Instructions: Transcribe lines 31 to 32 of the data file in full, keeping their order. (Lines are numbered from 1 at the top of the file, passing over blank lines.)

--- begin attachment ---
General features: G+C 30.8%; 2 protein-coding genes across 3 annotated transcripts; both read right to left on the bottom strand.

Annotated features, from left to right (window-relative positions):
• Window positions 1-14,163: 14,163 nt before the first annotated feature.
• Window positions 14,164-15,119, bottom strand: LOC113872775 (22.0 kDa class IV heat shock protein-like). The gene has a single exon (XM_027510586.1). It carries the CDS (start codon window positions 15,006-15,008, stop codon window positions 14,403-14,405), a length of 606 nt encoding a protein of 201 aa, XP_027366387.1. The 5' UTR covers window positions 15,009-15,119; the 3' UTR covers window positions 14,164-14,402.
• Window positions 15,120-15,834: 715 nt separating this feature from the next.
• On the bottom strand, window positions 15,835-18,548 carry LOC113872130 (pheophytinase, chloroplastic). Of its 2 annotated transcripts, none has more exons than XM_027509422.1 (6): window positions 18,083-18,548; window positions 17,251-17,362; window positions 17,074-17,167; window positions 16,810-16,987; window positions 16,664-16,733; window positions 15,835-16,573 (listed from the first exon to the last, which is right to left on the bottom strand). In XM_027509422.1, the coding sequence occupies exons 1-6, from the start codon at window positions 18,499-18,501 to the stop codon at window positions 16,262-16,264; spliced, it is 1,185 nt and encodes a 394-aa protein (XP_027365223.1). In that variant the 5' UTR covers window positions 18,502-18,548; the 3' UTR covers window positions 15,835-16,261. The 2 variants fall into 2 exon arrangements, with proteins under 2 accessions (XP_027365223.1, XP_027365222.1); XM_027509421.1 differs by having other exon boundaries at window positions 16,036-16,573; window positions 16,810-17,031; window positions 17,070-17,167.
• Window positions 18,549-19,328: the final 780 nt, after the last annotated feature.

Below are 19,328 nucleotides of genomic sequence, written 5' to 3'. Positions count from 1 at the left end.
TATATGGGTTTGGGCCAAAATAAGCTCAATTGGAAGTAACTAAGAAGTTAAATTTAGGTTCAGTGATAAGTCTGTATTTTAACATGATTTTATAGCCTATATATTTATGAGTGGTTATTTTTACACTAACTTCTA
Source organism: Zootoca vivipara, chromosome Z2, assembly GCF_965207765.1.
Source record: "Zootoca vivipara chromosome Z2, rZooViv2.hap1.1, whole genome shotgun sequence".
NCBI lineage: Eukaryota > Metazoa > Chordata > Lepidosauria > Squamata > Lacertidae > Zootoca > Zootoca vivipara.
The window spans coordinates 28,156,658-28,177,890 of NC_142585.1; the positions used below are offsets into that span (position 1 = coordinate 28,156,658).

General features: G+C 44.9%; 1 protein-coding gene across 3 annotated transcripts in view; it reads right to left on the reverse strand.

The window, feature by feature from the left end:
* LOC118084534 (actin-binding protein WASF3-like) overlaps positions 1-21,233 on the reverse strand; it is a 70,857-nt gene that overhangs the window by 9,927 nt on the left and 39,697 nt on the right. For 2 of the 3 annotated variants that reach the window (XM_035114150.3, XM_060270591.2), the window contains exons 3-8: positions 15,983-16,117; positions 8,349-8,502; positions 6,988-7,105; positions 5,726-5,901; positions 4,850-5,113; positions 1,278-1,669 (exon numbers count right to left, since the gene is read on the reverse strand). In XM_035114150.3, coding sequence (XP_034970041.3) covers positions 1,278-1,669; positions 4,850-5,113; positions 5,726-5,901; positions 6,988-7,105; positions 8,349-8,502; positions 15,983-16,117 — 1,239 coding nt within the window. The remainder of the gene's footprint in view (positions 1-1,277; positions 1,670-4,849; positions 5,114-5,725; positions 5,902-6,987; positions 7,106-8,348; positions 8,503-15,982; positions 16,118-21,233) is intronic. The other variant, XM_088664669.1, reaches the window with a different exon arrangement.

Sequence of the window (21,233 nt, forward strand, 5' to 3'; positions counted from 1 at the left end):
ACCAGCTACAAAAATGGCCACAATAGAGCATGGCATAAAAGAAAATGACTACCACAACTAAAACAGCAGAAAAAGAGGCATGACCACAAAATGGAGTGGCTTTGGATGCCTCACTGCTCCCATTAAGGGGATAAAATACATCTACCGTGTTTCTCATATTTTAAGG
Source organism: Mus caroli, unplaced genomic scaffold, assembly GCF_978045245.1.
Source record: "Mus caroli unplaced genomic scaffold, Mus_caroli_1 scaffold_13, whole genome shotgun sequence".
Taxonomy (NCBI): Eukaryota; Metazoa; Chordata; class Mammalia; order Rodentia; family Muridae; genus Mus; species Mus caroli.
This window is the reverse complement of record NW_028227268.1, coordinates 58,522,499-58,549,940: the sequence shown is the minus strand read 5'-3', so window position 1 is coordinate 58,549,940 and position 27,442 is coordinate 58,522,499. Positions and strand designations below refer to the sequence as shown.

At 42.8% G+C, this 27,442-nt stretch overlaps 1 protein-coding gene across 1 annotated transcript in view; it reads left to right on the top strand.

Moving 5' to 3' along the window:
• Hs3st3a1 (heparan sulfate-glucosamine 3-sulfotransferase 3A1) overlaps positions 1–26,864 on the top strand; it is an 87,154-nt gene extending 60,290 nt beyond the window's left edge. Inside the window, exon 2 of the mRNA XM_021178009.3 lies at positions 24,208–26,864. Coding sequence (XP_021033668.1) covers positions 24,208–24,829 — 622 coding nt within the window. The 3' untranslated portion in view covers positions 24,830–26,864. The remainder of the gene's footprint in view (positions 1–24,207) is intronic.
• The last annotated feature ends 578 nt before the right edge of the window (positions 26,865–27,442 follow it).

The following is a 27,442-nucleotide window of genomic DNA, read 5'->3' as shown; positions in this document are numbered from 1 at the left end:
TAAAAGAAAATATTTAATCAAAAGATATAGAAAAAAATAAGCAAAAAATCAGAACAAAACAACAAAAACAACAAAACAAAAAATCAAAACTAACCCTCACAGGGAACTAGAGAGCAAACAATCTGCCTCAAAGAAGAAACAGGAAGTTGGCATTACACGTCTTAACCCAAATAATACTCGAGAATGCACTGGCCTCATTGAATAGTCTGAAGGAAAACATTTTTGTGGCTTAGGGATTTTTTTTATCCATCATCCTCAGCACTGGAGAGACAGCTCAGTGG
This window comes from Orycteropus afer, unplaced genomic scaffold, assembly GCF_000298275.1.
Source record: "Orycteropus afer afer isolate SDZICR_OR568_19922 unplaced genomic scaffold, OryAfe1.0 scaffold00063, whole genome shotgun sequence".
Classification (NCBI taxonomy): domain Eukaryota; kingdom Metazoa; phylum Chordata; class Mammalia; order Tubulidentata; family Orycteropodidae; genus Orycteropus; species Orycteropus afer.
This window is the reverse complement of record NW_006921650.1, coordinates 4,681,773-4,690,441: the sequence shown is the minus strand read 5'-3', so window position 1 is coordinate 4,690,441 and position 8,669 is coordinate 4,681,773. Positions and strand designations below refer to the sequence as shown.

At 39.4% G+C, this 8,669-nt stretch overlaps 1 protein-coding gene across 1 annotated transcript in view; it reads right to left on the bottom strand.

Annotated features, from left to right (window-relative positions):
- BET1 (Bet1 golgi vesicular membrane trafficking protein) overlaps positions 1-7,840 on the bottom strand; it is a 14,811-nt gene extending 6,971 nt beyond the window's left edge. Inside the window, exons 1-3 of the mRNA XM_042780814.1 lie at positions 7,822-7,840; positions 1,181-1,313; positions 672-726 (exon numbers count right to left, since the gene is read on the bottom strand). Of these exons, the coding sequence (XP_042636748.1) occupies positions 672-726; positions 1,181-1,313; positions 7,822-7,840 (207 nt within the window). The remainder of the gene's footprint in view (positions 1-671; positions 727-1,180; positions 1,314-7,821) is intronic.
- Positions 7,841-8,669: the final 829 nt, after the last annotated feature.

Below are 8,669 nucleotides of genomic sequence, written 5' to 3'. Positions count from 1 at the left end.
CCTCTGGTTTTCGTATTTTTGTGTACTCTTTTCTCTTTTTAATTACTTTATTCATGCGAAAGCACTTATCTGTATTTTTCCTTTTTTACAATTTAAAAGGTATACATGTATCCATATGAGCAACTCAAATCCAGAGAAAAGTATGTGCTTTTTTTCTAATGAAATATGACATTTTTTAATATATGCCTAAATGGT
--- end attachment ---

Classification (NCBI taxonomy): domain Eukaryota; kingdom Metazoa; phylum Chordata; class Mammalia; order Tubulidentata; family Orycteropodidae; genus Orycteropus; species Orycteropus afer.
This window is the reverse complement of record NW_006921650.1, coordinates 4,681,773-4,690,441: the sequence shown is the minus strand read 5'-3', so window position 1 is coordinate 4,690,441 and position 8,669 is coordinate 4,681,773. Positions and strand designations below refer to the sequence as shown.